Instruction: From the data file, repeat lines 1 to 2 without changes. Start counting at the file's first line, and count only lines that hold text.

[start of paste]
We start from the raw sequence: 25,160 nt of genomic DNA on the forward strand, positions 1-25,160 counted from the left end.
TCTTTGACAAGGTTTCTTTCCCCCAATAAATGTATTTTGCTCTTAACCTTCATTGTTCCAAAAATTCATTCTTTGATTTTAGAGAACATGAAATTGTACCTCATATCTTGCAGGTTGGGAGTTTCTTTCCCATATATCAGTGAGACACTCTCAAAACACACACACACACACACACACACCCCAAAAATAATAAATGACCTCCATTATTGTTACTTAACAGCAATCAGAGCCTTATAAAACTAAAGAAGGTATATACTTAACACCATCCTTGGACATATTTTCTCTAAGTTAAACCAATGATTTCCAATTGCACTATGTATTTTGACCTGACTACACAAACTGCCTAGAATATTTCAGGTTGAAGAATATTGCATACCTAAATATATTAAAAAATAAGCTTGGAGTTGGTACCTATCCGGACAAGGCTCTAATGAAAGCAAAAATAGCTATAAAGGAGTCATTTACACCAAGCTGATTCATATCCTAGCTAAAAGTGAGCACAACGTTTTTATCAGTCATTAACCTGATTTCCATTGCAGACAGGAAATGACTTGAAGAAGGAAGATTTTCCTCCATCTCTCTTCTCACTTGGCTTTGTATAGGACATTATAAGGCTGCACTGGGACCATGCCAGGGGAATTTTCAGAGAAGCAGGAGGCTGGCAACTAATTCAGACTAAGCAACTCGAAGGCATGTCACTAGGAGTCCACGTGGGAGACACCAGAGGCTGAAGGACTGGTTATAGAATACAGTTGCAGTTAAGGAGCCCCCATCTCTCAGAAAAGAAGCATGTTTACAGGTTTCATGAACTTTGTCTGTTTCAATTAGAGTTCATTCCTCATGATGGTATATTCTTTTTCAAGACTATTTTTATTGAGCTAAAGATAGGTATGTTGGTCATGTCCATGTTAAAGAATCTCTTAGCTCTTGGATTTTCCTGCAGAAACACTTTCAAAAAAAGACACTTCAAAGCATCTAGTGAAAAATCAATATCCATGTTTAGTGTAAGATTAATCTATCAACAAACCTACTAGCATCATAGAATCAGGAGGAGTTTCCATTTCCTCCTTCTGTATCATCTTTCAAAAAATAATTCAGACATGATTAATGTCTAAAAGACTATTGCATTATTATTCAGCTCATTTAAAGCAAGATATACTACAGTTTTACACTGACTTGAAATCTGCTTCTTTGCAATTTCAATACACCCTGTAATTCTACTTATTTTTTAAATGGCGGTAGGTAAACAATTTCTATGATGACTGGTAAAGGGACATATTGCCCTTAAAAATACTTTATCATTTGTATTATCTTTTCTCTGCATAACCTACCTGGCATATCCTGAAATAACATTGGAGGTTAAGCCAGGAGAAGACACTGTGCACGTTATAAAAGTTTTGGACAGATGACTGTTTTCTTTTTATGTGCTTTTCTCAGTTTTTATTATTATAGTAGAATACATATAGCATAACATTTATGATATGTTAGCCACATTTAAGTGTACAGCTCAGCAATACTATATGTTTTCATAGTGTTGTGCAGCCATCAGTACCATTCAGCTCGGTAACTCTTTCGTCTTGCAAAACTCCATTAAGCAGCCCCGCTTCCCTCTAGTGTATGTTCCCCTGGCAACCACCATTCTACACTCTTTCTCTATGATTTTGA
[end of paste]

We start from the raw sequence: 25,160 nt of genomic DNA on the forward strand, positions 1-25,160 counted from the left end.
TCTTTGACAAGGTTTCTTTCCCCCAATAAATGTATTTTGCTCTTAACCTTCATTGTTCCAAAAATTCATTCTTTGATTTTAGAGAACATGAAATTGTACCTCATATCTTGCAGGTTGGGAGTTTCTTTCCCATATATCAGTGAGACACTCTCAAAACACACACACACACACACACACACCCCAAAAATAATAAATGACCTCCATTATTGTTACTTAACAGCAATCAGAGCCTTATAAAACTAAAGAAGGTATATACTTAACACCATCCTTGGACATATTTTCTCTAAGTTAAACCAATGATTTCCAATTGCACTATGTATTTTGACCTGACTACACAAACTGCCTAGAATATTTCAGGTTGAAGAATATTGCATACCTAAATATATTAAAAAATAAGCTTGGAGTTGGTACCTATCCGGACAAGGCTCTAATGAAAGCAAAAATAGCTATAAAGGAGTCATTTACACCAAGCTGATTCATATCCTAGCTAAAAGTGAGCACAACGTTTTTATCAGTCATTAACCTGATTTCCATTGCAGACAGGAAATGACTTGAAGAAGGAAGATTTTCCTCCATCTCTCTTCTCACTTGGCTTTGTATAGGACATTATAAGGCTGCACTGGGACCATGCCAGGGGAATTTTCAGAGAAGCAGGAGGCTGGCAACTAATTCAGACTAAGCAACTCGAAGGCATGTCACTAGGAGTCCACGTGGGAGACACCAGAGGCTGAAGGACTGGTTATAGAATACAGTTGCAGTTAAGGAGCCCCCATCTCTCAGAAAAGAAGCATGTTTACAGGTTTCATGAACTTTGTCTGTTTCAATTAGAGTTCATTCCTCATGATGGTATATTCTTTTTCAAGACTATTTTTATTGAGCTAAAGATAGGTATGTTGGTCATGTCCATGTTAAAGAATCTCTTAGCTCTTGGATTTTCCTGCAGAAACACTTTCAAAAAAAGACACTTCAAAGCATCTAGTGAAAAATCAATATCCATGTTTAGTGTAAGATTAATCTATCAACAAACCTACTAGCATCATAGAATCAGGAGGAGTTTCCATTTCCTCCTTCTGTATCATCTTTCAAAAAATAATTCAGACATGATTAATGTCTAAAAGACTATTGCATTATTATTCAGCTCATTTAAAGCAAGATATACTACAGTTTTACACTGACTTGAAATCTGCTTCTTTGCAATTTCAATACACCCTGTAATTCTACTTATTTTTTAAATGGCGGTAGGTAAACAATTTCTATGATGACTGGTAAAGGGACATATTGCCCTTAAAAATACTTTATCATTTGTATTATCTTTTCTCTGCATAACCTACCTGGCATATCCTGAAATAACATTGGAGGTTAAGCCAGGAGAAGACACTGTGCACGTTATAAAAGTTTTGGACAGATGACTGTTTTCTTTTTATGTGCTTTTCTCAGTTTTTATTATTATAGTAGAATACATATAGCATAACATTTATGATATGTTAGCCACATTTAAGTGTACAGCTCAGCAATACTATATGTTTTCATAGTGTTGTGCAGCCATCAGTACCATTCAGCTCGGTAACTCTTTCGTCTTGCAAAACTCCATTAAGCAGCCCCGCTTCCCTCTAGTGTATGTTCCCCTGGCAACCACCATTCTACACTCTTTCTCTATGATTTTGA